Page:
IN309
Udanti and Sitanadi Wildlife Sanctuaries


Country/territory: India

IBA Criteria met: A1, A3 (2004)
For more information about IBA criteria please click here

Area: 80,096 ha

Protection status:

Bombay Natural History Society
Most recent IBA monitoring assessment
Year of assessment Threat score (pressure) Condition score (state) Action score (response)
2013 high favourable medium
For more information about IBA monitoring please click here


Site description
The Udanti (24,760 ha) and Sitanadi (55,336 ha) wildlife sanctuaries derive their name from the rivers Udanti and Sitanadi which flow through the respective sanctuaries and form the lifeline of this IBA. They are located in the Brindanawagarh tehsil of Raipur district, and Sihawa-Nagri tehsil of Dhamtari district respectively. Udanti Sanctuary is situated 210 km and Sitanadi Sanctuary is situated 175 km southeast of Raipur. The eastern boundary of Udanti Sanctuary is the interstate boundary between Chhattisgarh and Orissa. The distance between the two sanctuaries is about 30 km, with a corridor of good forest cover. Both these sanctuaries form a compact forest for free movement of wildlife, particularly the Wild Buffalo Bubalus arnee (=bubalis) which is the State Mammal. As they are close to each other, and the bird fauna is very similar, we consider them as one IBA. The forest types are Dry Tropical Peninsular Sal Forest and Southern Tropical Dry Deciduous Mixed Forest. The dominant species is Sal Shorea robusta, mixed with species of Terminalia, Anogeissus, Pterocarpus, and Bamboo. Teak Tectona grandis is also found. In Udanti, Sal forest covers about 34%, miscellaneous forest occupies 61.55% and Teak covers 4.4% (Gabrial 1995). Teak has been introduced into the area by the Forest Department.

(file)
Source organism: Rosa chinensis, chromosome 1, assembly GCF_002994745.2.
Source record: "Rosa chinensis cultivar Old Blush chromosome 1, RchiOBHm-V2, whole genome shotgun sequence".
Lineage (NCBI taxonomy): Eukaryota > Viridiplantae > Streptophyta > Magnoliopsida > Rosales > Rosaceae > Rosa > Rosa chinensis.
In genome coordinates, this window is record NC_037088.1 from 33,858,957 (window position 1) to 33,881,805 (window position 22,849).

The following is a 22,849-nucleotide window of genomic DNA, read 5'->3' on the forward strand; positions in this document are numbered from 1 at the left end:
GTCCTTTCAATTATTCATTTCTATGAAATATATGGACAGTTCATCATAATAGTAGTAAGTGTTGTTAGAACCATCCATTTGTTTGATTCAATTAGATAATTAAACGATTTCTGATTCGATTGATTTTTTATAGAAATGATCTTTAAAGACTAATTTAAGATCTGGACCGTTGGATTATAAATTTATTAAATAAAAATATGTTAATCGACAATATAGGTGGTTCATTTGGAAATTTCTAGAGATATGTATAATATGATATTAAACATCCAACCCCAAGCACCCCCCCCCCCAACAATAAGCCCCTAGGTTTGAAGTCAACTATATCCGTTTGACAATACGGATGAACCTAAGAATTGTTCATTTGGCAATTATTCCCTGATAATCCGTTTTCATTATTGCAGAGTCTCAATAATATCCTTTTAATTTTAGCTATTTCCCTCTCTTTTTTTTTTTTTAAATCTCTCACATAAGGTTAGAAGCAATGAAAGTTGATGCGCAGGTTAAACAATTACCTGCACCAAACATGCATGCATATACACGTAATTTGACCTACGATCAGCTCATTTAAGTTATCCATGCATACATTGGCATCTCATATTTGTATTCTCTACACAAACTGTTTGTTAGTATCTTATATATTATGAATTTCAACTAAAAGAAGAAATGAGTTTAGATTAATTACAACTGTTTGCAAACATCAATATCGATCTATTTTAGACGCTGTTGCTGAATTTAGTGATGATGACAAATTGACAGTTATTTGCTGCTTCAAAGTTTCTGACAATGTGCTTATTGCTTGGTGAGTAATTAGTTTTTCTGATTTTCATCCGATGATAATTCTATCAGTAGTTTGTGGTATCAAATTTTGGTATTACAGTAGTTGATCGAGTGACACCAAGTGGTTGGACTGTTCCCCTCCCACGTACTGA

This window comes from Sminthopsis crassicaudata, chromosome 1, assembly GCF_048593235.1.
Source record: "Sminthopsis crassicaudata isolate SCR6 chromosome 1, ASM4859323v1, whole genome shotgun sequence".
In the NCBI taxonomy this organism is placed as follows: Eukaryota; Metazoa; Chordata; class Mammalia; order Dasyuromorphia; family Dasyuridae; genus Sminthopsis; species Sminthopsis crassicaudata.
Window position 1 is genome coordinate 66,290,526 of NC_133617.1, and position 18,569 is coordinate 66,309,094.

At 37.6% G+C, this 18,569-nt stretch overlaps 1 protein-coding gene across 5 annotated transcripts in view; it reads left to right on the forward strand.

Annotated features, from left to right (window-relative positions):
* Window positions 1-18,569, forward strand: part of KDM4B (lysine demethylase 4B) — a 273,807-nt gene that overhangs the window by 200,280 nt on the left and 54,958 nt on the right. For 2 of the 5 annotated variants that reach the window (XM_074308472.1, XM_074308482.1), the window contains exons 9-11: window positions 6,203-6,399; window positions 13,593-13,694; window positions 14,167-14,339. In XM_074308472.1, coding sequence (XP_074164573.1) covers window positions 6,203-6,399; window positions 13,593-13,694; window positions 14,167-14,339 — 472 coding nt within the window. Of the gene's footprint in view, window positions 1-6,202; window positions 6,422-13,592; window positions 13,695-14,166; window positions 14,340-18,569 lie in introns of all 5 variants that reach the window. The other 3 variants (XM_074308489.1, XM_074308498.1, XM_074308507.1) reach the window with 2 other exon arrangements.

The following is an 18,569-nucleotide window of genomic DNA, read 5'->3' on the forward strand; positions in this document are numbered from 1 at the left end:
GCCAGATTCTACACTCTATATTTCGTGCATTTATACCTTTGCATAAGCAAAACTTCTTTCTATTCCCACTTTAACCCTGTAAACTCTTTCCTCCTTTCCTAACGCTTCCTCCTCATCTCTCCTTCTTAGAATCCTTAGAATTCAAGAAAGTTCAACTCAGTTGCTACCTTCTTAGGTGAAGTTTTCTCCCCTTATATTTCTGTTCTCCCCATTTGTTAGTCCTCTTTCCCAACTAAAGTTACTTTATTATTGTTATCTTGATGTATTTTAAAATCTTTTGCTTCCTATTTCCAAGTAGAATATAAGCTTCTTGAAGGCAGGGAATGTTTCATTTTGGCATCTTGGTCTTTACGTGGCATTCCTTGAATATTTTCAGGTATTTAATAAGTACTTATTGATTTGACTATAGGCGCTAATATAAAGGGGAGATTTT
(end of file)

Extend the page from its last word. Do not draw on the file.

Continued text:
Key biodiversity

AVIFAUNA: More than 125 bird species have been recorded till now (A .M. K. Bharos pers. comm. 2003) but there could be many more. No systematic study on avifuana has been done in this IBA, which lies in Biome-11 and represents Indo-Malayan Tropical Dry Zone. There are not many threatened or endemic species. The site has been selected on the basis of presence of the Vulnerable Green Munia Amandava formosa, which has suffered severe decline due to habitat destruction and illegal trapping (BirdLife International, 2001). Udanti and Sitanadi Sanctuaries could form its stronghold, where its chances of long-term survival are good. Moreover, as they are protected areas, illegal trapping for bird trade could be controlled. Once the Green Munia’s exact habitat requirements are known through research, habitat manipulation could be attempted in this IBA to increase habitat availability. The two Critically Endangered Gyps species of vultures are quite widespread even now. Out of the 59 Biome-11 species listed by BirdLife International (2001), 27 have been seen in this IBA.

OTHER KEY FAUNA: Along with the Indravati Tiger Reserve (another IBA), Udanti and Sitanadi are important refuges for the last few herds of the highly endangered Wild Buffalo. The Tiger Panthera tigris and Leopard P. pardus are at the top of the food pyramid of fauna. Indian Wild Dog Cuon alpinus is another important carnivore, which mainly hunts Chital Axis axis, Sambar Cervus unicolor, Nilgai Boselaphus tragocamelus, Four-horned Antelope Tetracerus quadricornis, Chinkara Gazella bennettii, Barking Deer or Indian Muntjak Muntiacus muntjak, and Wild Boar Sus scrofa and young Gaur Bos frontalis. Sloth Bear Melursus ursinus is quite common, and often mauls villagers. Smaller carnivores include the Jungle Cat Felis chaus, Striped Hyena Hyaena hyaena, Wolf Canis lupus, and Golden Jackal Canis aureus. Not much is known about the reptilian and amphibian fauna of this IBA.


Recommended citation
BirdLife International (2019) Important Bird Areas factsheet: Udanti and Sitanadi Wildlife Sanctuaries. Downloaded from http://www.birdlife.org on 20/04/2019.